Pakistan’s High Commissioner to India Abdul Basit says his country wants to re-engage with India after the next government takes charge. In an interview to Gateway House, he also spoke about the need to promote people to people exchange programmes, especially among the youth
Fake currency, widely in circulation in India, has become a serious threat with counterfeiters taking advantage of the election season to pump in more money. India has implemented counter-measures, but must utilise advanced techniques and sensitise local law enforcement machinery to counter the menace
In ‘Magnificient Delusions: Pakistan, the United States, and an Epic History of Misunderstanding,’ author Husain Haqqani writes that the U.S. and Pakistan have few shared interests and very different political needs
India and China have divergent approaches to terrorism emanating from Pakistan. How can New Delhi prod Beijing to act on its concerns about the terrorist infrastructure in Pakistan?
The high level of enthusiasm expressed by New Delhi – for former Prime Minister Nawaz Sharif’s expected return to power – may perhaps be premature. India be patient with the new government in Islamabad.
Will former Pakistani Prime Minister Nawaz Sharif prove to be his country’s saviour, one that can make Pakistan the ambitious transit economy it can be? However, the most needed and least controversial angle from which India and Pakistan’s new government can begin to engage is through business and trade.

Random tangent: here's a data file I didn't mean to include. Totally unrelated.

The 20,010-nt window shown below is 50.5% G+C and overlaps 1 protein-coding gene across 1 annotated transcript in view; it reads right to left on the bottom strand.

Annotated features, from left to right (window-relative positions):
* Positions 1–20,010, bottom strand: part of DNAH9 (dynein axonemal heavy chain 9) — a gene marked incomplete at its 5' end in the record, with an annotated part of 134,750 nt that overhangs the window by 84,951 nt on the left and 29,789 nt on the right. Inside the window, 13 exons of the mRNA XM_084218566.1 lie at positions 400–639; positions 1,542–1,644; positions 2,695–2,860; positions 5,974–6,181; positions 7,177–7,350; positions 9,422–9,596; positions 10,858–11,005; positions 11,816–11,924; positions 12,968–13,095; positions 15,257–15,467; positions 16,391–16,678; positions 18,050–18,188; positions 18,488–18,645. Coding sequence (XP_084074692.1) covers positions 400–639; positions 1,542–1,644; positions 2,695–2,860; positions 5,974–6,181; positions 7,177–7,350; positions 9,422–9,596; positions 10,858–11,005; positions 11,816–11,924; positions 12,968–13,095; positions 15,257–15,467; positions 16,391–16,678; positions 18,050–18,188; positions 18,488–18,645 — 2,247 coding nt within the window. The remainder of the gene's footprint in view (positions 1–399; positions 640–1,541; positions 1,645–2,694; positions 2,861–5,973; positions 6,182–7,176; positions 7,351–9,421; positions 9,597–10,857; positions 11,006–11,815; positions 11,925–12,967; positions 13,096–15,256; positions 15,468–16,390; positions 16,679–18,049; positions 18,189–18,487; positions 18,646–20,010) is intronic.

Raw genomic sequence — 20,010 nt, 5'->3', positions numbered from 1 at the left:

The road to reconciliation between India and Pakistan is likely to be a long and treacherous one. But perhaps economic compulsions can overtake political ones. That is the hope in Karachi, whose business community has started to make its journey across the border to India.
In the past few years, the SAARC region has seen promising engagements in mutual cooperation between nations. For these developments to hold, new ideas must be discussed
The Wahhabis, who now merit NATO backing, continue on their global mission of converting the Muslim Ummah to its relatively harsh and antediluvian ways of thinking and living. For NATO, this is a geopolitical miscalculation that will have tragic security consequences for the alliance within a decade.
As events of the 26/11 attacks and similar others, retreat from the collective memory, they remain very much part of the lives of the victims and their families. How and why is it important to adopt a rights-based approach towards victims and perpetrators?